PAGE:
The district court assumed, without holding, that Stoll made out a prima facie case of discrimination. It then found that Still Regional's explanation of poor work performance demonstrated a nondiscriminatory reason for the demotion. The court then determined that "plaintiff has not presented any evidence, beyond her own assertions, that Still's reasons for her demotion were pretext for discrimination," Order, No. 94-4028-CV-C-5, at 8 (W.D. Mo. Jan. 11, 1995), and granted summary judgment for Still Regional.
At issue is whether plaintiff, after the employer offers a nondiscriminatory reason for the employment action, must then offer evidence of pretext to avoid summary judgment. We hold that she does. In St. Mary's Honor Center v. Hicks, 113 S. Ct. 2742 (1993), the Supreme Court noted that once an employer has demonstrated a legitimate reason for the employment action, the presumption of discrimination raised by the prima facie case is rebutted. Id. at 2747. With this presumption rebutted, plaintiff "must demonstrate the existence of evidence of some additional facts that would allow a jury to find that the defendant's proffered reason is pretext and that the real reason for its action was intentional discrimination." Krenik v. County of Le Sueur, 47 F.3d 953, 958 (8th Cir. 1995) (applying St. Mary's to summary judgment). Where, as here, such a third-stage showing is not made, there is insufficient evidence of intentional discrimination and defendant is entitled to judgment as a matter of law. Id. at 958-59. Thus, the grant of summary judgment was proper.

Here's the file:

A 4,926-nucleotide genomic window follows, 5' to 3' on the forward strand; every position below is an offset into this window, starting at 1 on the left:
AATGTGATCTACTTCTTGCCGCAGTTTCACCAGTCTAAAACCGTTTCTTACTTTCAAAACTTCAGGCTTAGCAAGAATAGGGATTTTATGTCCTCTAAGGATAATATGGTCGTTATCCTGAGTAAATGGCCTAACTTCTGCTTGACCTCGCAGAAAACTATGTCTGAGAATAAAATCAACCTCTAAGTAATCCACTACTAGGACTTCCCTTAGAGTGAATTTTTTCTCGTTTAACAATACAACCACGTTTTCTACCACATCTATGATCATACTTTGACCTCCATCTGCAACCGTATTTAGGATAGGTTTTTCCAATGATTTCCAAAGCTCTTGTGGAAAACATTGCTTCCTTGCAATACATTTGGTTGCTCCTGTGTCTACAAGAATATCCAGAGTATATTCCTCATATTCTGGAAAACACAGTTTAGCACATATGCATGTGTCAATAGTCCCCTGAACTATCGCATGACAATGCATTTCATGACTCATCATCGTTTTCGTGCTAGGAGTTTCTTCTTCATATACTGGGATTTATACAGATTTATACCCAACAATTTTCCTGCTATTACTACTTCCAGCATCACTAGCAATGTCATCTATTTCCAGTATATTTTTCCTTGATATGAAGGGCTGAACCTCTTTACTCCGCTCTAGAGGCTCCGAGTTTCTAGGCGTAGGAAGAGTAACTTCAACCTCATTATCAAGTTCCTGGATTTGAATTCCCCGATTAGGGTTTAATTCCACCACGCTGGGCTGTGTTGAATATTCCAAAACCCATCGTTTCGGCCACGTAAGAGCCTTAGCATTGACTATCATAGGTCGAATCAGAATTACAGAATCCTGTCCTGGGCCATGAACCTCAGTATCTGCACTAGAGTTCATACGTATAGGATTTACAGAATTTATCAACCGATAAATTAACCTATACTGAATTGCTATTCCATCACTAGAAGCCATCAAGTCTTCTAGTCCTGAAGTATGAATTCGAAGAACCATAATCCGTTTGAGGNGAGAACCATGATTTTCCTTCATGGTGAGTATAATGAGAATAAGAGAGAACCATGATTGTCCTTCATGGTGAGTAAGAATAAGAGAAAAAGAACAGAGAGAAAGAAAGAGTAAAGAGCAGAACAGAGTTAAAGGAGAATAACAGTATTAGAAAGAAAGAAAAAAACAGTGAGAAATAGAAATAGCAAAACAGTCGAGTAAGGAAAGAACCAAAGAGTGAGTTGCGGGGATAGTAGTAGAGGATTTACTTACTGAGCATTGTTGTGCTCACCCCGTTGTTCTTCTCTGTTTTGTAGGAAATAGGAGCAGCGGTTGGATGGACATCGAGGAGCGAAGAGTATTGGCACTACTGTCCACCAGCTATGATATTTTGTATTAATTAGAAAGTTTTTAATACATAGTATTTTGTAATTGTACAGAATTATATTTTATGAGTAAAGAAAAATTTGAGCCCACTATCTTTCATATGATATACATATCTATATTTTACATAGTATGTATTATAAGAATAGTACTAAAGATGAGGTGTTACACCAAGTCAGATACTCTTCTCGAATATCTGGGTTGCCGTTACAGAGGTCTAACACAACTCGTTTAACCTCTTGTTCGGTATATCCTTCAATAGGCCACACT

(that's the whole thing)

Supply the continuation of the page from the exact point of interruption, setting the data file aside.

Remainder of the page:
To establish a claim for tortious interference with contract, plaintiff must show: (1) a contract or valid business expectancy, (2) defendant's knowledge of the contract or relationship, (3) a breach induced or caused by defendant's intentional interference, (4) absence of justification, and (5) damages. Nazeri v. Missouri Valley College, 860 S.W.2d 303, 316 (Mo. banc 1993). Plaintiff must "generate substantial evidence supporting each and every element of this cause of action." Green v. Beagle-Chilcutt Painting Co., 726 S.W.2d 344, 352 (Mo.App.1987).
The district court properly granted summary judgment on this claim. Stoll argued that ServiceMaster generated negative performance evaluations and sought to increase her duties and job requirements so that she would be forced to fail. Beyond this unsupported allegation, Stoll offers no evidence that could, if believed, support a finding that ServiceMaster caused or induced a breach of contract. Stoll thus has failed to meet her burden imposed by Anderson, supra.
Accordingly, the judgment of the district court is affirmed.
The Honorable Scott O. Wright, United States District Judge for the Western District of Missouri
Missouri Human Rights Act, Mo. Rev. Stat. Sec. 213.055 (1986)
Age Discrimination in Employment Act, 29 U.S.C.A. Secs. 621-634 (West 1985 & Supp. 1995); Civil Rights Act of 1964, 42 U.S.C.A. Sec. 2000e-2 (1995)